10. Impacts of physical and chemical aquifer heterogeneity on basin-scale solute transport: Vulnerability of deep groundwater to arsenic contamination in Bangladesh

    Science.gov (United States)

    Michael, Holly A.; Khan, Mahfuzur R.

    2016-12-01

    Aquifer heterogeneity presents a primary challenge in predicting the movement of solutes in groundwater systems. The problem is particularly difficult on very large scales, across which permeability, chemical properties, and pumping rates may vary by many orders of magnitude and data are often sparse. An example is the fluvio-deltaic aquifer system of Bangladesh, where naturally-occurring arsenic (As) exists over tens of thousands of square kilometers in shallow groundwater. Millions of people in As-affected regions rely on deep (≥150 m) groundwater as a safe source of drinking water. The sustainability of this resource has been evaluated with models using effective properties appropriate for a basin-scale contamination problem, but the extent to which preferential flow affects the timescale of downward migration of As-contaminated shallow groundwater is unknown. Here we embed detailed, heterogeneous representations of hydraulic conductivity (K), pumping rates, and sorptive properties (Kd) within a basin-scale numerical groundwater flow and solute transport model to evaluate their effects on vulnerability and deviations from simulations with homogeneous representations in two areas with different flow systems. Advective particle tracking shows that heterogeneity in K does not affect average travel times from shallow zones to 150 m depth, but the travel times of the fastest 10% of particles decreases by a factor of ∼2. Pumping distributions do not strongly affect travel times if irrigation remains shallow, but increases in the deep pumping rate substantially reduce travel times. Simulation of advective-dispersive transport with sorption shows that deep groundwater is protected from contamination over a sustainable timeframe (>1000 y) if the spatial distribution of Kd is uniform. However, if only low-K sediments sorb As, 30% of the aquifer is not protected. Results indicate that sustainable management strategies in the Bengal Basin should consider impacts of both

  11. Overall evaluation of the modelling of the TRUE-1 tracer tests - Task 4. The Aespoe Task Force on Modelling of Groundwater Flow and Transport of Solutes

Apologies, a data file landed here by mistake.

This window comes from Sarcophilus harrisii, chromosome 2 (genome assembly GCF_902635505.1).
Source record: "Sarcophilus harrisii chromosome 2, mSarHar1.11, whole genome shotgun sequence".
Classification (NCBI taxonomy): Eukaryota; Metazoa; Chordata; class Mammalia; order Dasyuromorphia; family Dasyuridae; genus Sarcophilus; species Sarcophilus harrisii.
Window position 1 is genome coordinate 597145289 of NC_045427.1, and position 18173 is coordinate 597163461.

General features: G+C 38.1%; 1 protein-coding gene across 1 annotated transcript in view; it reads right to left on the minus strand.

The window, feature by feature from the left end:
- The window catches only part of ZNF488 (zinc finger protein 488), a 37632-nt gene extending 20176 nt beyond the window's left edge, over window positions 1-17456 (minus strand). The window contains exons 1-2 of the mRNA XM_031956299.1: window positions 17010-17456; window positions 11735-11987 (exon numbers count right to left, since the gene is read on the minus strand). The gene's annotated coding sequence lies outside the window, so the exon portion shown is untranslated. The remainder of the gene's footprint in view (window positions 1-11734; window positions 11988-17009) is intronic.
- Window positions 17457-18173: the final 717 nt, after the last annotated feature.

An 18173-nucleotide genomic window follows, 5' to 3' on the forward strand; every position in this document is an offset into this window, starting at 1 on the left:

International Nuclear Information System (INIS)

    Marschall, Paul; Elert, Mark

    2003-09-01

    The Aespoe Task Force on Modelling of Groundwater Flow and Transport of Solutes is a forum for the international organisations supporting the Aespoe HRL Project. The purpose of the Task Force is to interact in the area of conceptual and numerical modelling of groundwater flow and solute transport in fractured rock. Task 4 of the Aespoe Modelling Task Force consists of modelling exercises in support of the TRUE-1 tracer tests. The task was carried out in 1995-2000 and consisted of several modelling exercises in support of the TRUE-1 tracer tests, including predictive modelling where experimental results were not available beforehand. This report presents an overall evaluation of the achievements of Task 4. The specific objectives of the overall evaluation were to highlight innovative and successful modelling approaches developed, to assess the stages of the task which proved most beneficial for conceptual understanding of transport processes at the TRUE-1 site and to assess the success of various steering tools. A concise summary of scientific achievements is given and conclusions drawn with respect to unresolved technical issues. Recommendations are presented that can optimise the management of future modelling tasks

  12. Conceptual and numerical models of groundwater flow and solute transport in fracture zones: Application to the Aspo Island (Sweden); Modelos conceptuales y numericos de flujo y transporte de solutos en zonas de fractura: aplicacion a la isla de Aspo (Suecia)